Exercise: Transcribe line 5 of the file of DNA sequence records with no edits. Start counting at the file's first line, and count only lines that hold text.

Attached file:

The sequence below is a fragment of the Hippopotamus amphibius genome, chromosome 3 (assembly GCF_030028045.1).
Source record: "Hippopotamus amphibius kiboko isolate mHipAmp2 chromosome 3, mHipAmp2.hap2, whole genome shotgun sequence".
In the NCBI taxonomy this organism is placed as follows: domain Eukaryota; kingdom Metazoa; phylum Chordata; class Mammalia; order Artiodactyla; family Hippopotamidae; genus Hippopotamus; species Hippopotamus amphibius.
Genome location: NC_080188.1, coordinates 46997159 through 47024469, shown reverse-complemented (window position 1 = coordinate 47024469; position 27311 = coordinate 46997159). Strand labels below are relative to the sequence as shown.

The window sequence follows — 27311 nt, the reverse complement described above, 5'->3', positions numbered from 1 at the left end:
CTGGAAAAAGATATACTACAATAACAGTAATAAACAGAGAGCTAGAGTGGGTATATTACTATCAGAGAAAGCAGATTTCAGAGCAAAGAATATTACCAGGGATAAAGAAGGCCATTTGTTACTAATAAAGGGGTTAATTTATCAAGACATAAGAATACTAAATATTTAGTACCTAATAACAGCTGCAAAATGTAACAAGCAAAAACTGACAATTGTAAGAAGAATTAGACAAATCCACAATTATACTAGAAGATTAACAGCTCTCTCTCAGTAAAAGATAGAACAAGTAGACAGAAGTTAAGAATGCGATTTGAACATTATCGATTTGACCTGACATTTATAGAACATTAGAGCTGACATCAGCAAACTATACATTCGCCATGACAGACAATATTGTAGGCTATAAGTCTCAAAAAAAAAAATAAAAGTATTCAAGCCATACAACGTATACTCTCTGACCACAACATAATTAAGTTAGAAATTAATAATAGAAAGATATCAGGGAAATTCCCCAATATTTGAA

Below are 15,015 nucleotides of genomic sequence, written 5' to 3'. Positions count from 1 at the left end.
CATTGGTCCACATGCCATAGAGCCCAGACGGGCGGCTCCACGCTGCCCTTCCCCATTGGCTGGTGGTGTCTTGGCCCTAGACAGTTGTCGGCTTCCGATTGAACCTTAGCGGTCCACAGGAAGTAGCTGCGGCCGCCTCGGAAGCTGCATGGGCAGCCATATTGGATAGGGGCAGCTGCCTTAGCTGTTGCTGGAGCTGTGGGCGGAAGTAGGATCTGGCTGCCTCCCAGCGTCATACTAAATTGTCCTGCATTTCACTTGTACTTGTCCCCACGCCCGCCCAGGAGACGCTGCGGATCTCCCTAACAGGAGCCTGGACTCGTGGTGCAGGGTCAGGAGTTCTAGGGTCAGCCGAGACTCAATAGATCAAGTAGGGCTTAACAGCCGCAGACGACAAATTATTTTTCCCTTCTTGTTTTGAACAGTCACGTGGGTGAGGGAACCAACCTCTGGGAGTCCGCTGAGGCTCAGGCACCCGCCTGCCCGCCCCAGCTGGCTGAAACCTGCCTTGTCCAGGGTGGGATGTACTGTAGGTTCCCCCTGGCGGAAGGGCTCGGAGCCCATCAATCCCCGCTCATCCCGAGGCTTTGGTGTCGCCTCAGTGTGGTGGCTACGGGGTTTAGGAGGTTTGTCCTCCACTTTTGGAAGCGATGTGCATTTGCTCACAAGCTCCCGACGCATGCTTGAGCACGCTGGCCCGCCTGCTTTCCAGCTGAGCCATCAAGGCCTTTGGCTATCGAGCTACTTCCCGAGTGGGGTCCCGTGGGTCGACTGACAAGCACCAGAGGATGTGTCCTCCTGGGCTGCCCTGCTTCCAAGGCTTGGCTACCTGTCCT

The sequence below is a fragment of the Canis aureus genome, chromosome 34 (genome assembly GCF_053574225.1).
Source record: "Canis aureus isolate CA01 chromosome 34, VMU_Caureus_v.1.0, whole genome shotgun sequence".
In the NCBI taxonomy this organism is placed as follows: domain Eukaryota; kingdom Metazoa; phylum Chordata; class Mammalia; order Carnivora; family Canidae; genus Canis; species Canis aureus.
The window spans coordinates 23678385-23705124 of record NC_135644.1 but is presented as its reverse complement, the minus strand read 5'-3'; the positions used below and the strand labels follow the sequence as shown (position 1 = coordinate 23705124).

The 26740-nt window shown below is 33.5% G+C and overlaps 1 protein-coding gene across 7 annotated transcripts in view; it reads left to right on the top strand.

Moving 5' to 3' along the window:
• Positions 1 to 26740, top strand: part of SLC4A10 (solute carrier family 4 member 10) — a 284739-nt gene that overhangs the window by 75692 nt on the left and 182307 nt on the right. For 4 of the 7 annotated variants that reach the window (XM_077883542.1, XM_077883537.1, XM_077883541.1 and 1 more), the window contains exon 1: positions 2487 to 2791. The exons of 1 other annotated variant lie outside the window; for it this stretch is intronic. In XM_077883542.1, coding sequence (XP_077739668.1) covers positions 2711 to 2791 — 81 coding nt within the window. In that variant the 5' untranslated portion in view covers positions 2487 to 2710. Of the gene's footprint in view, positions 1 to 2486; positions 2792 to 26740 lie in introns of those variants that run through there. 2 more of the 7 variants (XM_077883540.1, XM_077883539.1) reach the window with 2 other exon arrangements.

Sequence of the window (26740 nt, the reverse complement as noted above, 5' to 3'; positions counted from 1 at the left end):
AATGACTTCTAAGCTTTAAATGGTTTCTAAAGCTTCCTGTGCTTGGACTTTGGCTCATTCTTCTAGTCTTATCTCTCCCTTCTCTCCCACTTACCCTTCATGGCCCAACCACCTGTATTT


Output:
The window sequence follows — 27311 nt, the reverse complement described above, 5'->3', positions numbered from 1 at the left end: